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Your Environment. Your Health.

DEVELOPMENT OF AN INTEGRATED 4-ORGAN ANIMAL MODEL

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Principal Investigator: Shuler, Michael L
Institute Receiving Award Hesperos, Llc
Location Orlando, FL
Grant Number R44ES029892
Funding Organization National Institute of Environmental Health Sciences
Award Funding Period 17 Sep 2018 to 31 Aug 2021
DESCRIPTION (provided by applicant): Project Summary/Abstract We propose to construct multi organ microphysiological systems (“Body-on-a-Chip” or BoaCs) from human and rat cells to use as a basis to understand species differences in response to exposure to drugs or chemicals in this new platform. The results will then be compared to clinical data, where available, and to archived in vivo animal data. This work will directly test whether such in vitro models can accurately reproduce species differences in response to known drugs. A preclinical model based on human cells that can accurately predict human response should lead to better decisions on whether exposure to a chemical or chemical mixture will be harmful to humans. An advantage of this in vitro approach, compared to standard in vitro systems (e.g. such as multiwell plates), is that the tissues can exchange metabolites and the dose dynamics in the body of both parental compounds and metabolites are better represented than when a single cell type is exposed to a bolus dose. Also, by comparing acute to chronic effects it will enable prediction on clinical trial success as well for determining PK of the compounds. In addition, the comparison of animal cells derived from iPSCs will enable the assessment of whether they can be substituted for primary animal cells. If successful, this could lead to stable cell sources for the animal models and reduce the number of animals needed for these studies. For this proposal we will build upon a four-organ model we recently published in Nature Scientific Reports (Oleaga, et al. 2016) which included model tissues for the liver, cardiac, skeletal muscle, and neuronal compartments that correctly predicted clinical response to five compounds. To construct a well defined system we will use a common serum free medium which mimics key features of blood. Hickman has developed microelectrode arrays and cantilever systems that are integrated on chip that allow for noninvasive electronic and mechanical readouts for not only acute but also chronic tests as well. To improve operability and enable a low volume system for eventual metabolite evaluation, we will use a pumpless system (Sung, et al. 210) and self contained devices. We will also utilize microfluidic analytical components for rapid and sensitive biomarker assessment. However, the number of biomarkers to be monitored for cell health and function will be greatly reduced in our systems from use of the function readouts. The system will be modeled by simulation using CFD to establish acceptable ranges for consumption of nutrients and drug metabolism as well as shear stress and to predict drug concentration profiles in the system to also enable PK/PD prediction capabilities. We believe that this technique will lead to more accurate and cost-effective assessment of the efficacy and toxicological potential of drugs chemicals or chemical mixtures and this approach will have a major impact on improving human health.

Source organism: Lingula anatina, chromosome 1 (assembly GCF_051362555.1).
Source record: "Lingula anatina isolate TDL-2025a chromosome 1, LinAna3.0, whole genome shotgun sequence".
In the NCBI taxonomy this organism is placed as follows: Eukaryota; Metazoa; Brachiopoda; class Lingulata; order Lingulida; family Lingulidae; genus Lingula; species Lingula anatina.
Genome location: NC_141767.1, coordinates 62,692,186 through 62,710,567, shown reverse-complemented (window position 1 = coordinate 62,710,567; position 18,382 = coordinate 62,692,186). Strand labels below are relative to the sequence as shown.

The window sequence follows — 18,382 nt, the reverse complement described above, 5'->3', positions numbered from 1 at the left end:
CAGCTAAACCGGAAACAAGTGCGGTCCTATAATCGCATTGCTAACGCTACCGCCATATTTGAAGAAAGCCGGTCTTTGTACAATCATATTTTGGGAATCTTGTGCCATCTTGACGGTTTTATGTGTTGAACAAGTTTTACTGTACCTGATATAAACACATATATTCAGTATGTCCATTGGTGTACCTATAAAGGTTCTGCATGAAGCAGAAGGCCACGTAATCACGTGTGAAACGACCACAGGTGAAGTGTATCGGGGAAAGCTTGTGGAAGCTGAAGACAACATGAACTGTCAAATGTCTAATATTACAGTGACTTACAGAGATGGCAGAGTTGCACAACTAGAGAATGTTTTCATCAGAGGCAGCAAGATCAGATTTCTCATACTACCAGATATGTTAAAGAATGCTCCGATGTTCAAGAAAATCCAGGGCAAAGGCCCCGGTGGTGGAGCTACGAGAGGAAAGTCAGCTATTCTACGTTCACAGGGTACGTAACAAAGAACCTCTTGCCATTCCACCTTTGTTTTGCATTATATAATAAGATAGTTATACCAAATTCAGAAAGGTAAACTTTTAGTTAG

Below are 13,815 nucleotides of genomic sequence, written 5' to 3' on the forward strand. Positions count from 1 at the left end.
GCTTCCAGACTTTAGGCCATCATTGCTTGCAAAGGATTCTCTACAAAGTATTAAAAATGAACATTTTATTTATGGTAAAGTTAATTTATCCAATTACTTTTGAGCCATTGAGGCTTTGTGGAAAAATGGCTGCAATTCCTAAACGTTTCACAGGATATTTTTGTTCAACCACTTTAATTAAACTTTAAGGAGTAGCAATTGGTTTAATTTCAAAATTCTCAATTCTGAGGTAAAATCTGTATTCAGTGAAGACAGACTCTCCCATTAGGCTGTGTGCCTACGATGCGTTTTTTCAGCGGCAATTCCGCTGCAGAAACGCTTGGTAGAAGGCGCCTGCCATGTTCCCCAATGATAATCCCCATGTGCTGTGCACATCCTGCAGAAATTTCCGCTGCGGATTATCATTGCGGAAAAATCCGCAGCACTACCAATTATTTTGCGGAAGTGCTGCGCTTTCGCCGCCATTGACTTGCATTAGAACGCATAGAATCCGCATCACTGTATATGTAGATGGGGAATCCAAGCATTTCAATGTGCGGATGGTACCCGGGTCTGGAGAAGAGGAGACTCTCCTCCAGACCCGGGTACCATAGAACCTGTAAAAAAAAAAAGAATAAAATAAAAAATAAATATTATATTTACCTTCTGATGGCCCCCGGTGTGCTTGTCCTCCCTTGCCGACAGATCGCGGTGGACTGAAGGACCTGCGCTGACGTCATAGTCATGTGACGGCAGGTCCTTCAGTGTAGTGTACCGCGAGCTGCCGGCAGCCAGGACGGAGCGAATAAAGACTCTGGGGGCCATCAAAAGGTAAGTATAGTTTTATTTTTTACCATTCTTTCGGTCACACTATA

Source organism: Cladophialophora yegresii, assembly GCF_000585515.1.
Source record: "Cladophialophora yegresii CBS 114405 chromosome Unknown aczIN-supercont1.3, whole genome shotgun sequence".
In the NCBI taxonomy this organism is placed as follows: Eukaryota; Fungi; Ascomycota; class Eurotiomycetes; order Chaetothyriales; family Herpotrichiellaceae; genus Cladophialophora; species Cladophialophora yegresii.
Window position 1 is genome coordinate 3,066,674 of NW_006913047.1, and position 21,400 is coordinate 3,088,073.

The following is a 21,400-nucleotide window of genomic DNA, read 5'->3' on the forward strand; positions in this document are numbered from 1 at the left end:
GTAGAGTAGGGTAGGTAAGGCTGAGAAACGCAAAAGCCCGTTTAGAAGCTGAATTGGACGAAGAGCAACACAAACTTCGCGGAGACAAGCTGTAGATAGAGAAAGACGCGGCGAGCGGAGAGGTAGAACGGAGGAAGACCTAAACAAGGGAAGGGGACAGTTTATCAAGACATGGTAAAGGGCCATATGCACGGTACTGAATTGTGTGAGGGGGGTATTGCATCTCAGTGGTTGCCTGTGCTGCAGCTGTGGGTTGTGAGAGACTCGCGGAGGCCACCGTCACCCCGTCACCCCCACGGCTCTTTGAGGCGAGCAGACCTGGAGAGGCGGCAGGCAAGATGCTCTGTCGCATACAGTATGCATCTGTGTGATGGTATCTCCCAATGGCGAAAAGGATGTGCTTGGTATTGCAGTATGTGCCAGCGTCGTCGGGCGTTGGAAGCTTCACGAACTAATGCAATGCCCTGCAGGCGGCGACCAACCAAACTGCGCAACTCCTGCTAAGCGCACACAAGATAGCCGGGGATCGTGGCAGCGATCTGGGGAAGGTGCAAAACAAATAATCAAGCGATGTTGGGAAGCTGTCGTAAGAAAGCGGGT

Science Code(s)/Area of Science(s) Primary: 72 - Predictive Toxicology/Assay Development
Publications No publications associated with this grant
Program Officer Lingamanaidu Ravichandran
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